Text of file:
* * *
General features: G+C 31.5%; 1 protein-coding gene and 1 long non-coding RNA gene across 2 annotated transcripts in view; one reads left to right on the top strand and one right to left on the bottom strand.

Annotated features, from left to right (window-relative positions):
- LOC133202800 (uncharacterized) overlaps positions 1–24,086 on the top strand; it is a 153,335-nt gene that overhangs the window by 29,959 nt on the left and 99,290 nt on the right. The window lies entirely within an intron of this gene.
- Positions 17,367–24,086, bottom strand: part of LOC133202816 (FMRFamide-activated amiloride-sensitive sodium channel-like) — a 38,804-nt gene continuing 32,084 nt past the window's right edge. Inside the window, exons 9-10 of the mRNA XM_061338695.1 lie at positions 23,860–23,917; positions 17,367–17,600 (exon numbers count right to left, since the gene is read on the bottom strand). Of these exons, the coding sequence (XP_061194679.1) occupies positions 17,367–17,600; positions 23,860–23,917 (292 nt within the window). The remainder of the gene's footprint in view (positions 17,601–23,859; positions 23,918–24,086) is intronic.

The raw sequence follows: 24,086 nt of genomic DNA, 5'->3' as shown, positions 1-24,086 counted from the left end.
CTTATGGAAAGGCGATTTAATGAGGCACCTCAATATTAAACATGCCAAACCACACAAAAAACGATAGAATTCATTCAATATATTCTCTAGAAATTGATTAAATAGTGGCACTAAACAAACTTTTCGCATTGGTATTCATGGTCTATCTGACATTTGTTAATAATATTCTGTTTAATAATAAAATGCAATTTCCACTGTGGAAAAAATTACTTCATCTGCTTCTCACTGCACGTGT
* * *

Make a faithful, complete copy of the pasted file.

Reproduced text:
General features: G+C 31.5%; 1 protein-coding gene and 1 long non-coding RNA gene across 2 annotated transcripts in view; one reads left to right on the top strand and one right to left on the bottom strand.

Annotated features, from left to right (window-relative positions):
- LOC133202800 (uncharacterized) overlaps positions 1–24,086 on the top strand; it is a 153,335-nt gene that overhangs the window by 29,959 nt on the left and 99,290 nt on the right. The window lies entirely within an intron of this gene.
- Positions 17,367–24,086, bottom strand: part of LOC133202816 (FMRFamide-activated amiloride-sensitive sodium channel-like) — a 38,804-nt gene continuing 32,084 nt past the window's right edge. Inside the window, exons 9-10 of the mRNA XM_061338695.1 lie at positions 23,860–23,917; positions 17,367–17,600 (exon numbers count right to left, since the gene is read on the bottom strand). Of these exons, the coding sequence (XP_061194679.1) occupies positions 17,367–17,600; positions 23,860–23,917 (292 nt within the window). The remainder of the gene's footprint in view (positions 17,601–23,859; positions 23,918–24,086) is intronic.

The raw sequence follows: 24,086 nt of genomic DNA, 5'->3' as shown, positions 1-24,086 counted from the left end.
CTTATGGAAAGGCGATTTAATGAGGCACCTCAATATTAAACATGCCAAACCACACAAAAAACGATAGAATTCATTCAATATATTCTCTAGAAATTGATTAAATAGTGGCACTAAACAAACTTTTCGCATTGGTATTCATGGTCTATCTGACATTTGTTAATAATATTCTGTTTAATAATAAAATGCAATTTCCACTGTGGAAAAAATTACTTCATCTGCTTCTCACTGCACGTGT